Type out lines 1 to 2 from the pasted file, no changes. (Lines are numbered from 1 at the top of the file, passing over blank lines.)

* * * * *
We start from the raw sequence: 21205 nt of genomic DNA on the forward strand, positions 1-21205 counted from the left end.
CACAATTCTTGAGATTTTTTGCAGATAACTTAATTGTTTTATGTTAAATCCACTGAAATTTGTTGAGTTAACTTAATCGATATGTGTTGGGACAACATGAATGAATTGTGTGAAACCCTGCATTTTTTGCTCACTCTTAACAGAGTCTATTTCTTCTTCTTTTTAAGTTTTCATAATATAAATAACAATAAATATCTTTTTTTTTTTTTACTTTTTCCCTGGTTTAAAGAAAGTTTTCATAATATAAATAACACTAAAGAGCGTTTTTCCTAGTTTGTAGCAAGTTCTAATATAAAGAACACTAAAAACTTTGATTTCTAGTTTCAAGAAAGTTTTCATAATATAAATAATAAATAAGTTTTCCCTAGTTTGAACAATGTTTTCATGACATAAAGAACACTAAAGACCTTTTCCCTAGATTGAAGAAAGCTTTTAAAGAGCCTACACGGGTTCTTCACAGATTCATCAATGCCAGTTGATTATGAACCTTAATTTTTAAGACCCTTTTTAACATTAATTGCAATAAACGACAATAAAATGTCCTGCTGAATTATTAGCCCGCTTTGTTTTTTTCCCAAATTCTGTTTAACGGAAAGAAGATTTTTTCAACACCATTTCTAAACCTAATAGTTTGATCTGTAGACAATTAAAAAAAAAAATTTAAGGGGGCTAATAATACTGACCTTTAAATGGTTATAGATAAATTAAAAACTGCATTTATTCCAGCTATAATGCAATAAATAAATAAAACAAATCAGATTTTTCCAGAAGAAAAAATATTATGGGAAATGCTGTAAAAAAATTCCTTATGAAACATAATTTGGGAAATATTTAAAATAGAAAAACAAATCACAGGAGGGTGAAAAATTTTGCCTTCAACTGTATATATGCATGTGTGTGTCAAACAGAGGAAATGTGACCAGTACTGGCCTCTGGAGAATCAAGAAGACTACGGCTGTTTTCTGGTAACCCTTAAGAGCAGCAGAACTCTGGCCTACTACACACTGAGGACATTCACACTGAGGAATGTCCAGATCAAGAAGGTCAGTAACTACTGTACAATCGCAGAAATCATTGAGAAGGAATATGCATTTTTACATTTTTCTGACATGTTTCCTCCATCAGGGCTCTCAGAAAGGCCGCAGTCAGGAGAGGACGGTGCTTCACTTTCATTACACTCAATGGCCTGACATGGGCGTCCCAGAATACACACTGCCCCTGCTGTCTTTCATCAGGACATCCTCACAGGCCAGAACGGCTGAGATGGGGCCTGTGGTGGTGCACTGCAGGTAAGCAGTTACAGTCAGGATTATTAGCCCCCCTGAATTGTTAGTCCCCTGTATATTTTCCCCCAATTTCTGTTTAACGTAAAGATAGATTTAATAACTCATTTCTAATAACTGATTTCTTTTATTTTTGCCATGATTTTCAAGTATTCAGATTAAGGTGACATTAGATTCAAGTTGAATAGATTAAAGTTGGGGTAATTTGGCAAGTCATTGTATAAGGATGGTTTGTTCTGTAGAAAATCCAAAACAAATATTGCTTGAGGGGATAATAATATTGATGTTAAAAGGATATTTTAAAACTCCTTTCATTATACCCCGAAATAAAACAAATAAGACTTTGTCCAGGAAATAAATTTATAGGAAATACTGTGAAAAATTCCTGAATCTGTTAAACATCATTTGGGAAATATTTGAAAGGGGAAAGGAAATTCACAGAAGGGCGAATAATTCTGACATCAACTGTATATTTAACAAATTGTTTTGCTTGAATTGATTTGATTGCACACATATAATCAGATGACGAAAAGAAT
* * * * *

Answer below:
We start from the raw sequence: 21205 nt of genomic DNA on the forward strand, positions 1-21205 counted from the left end.
CACAATTCTTGAGATTTTTTGCAGATAACTTAATTGTTTTATGTTAAATCCACTGAAATTTGTTGAGTTAACTTAATCGATATGTGTTGGGACAACATGAATGAATTGTGTGAAACCCTGCATTTTTTGCTCACTCTTAACAGAGTCTATTTCTTCTTCTTTTTAAGTTTTCATAATATAAATAACAATAAATATCTTTTTTTTTTTTTACTTTTTCCCTGGTTTAAAGAAAGTTTTCATAATATAAATAACACTAAAGAGCGTTTTTCCTAGTTTGTAGCAAGTTCTAATATAAAGAACACTAAAAACTTTGATTTCTAGTTTCAAGAAAGTTTTCATAATATAAATAATAAATAAGTTTTCCCTAGTTTGAACAATGTTTTCATGACATAAAGAACACTAAAGACCTTTTCCCTAGATTGAAGAAAGCTTTTAAAGAGCCTACACGGGTTCTTCACAGATTCATCAATGCCAGTTGATTATGAACCTTAATTTTTAAGACCCTTTTTAACATTAATTGCAATAAACGACAATAAAATGTCCTGCTGAATTATTAGCCCGCTTTGTTTTTTTCCCAAATTCTGTTTAACGGAAAGAAGATTTTTTCAACACCATTTCTAAACCTAATAGTTTGATCTGTAGACAATTAAAAAAAAAAATTTAAGGGGGCTAATAATACTGACCTTTAAATGGTTATAGATAAATTAAAAACTGCATTTATTCCAGCTATAATGCAATAAATAAATAAAACAAATCAGATTTTTCCAGAAGAAAAAATATTATGGGAAATGCTGTAAAAAAATTCCTTATGAAACATAATTTGGGAAATATTTAAAATAGAAAAACAAATCACAGGAGGGTGAAAAATTTTGCCTTCAACTGTATATATGCATGTGTGTGTCAAACAGAGGAAATGTGACCAGTACTGGCCTCTGGAGAATCAAGAAGACTACGGCTGTTTTCTGGTAACCCTTAAGAGCAGCAGAACTCTGGCCTACTACACACTGAGGACATTCACACTGAGGAATGTCCAGATCAAGAAGGTCAGTAACTACTGTACAATCGCAGAAATCATTGAGAAGGAATATGCATTTTTACATTTTTCTGACATGTTTCCTCCATCAGGGCTCTCAGAAAGGCCGCAGTCAGGAGAGGACGGTGCTTCACTTTCATTACACTCAATGGCCTGACATGGGCGTCCCAGAATACACACTGCCCCTGCTGTCTTTCATCAGGACATCCTCACAGGCCAGAACGGCTGAGATGGGGCCTGTGGTGGTGCACTGCAGGTAAGCAGTTACAGTCAGGATTATTAGCCCCCCTGAATTGTTAGTCCCCTGTATATTTTCCCCCAATTTCTGTTTAACGTAAAGATAGATTTAATAACTCATTTCTAATAACTGATTTCTTTTATTTTTGCCATGATTTTCAAGTATTCAGATTAAGGTGACATTAGATTCAAGTTGAATAGATTAAAGTTGGGGTAATTTGGCAAGTCATTGTATAAGGATGGTTTGTTCTGTAGAAAATCCAAAACAAATATTGCTTGAGGGGATAATAATATTGATGTTAAAAGGATATTTTAAAACTCCTTTCATTATACCCCGAAATAAAACAAATAAGACTTTGTCCAGGAAATAAATTTATAGGAAATACTGTGAAAAATTCCTGAATCTGTTAAACATCATTTGGGAAATATTTGAAAGGGGAAAGGAAATTCACAGAAGGGCGAATAATTCTGACATCAACTGTATATTTAACAAATTGTTTTGCTTGAATTGATTTGATTGCACACATATAATCAGATGACGAAAAGAAT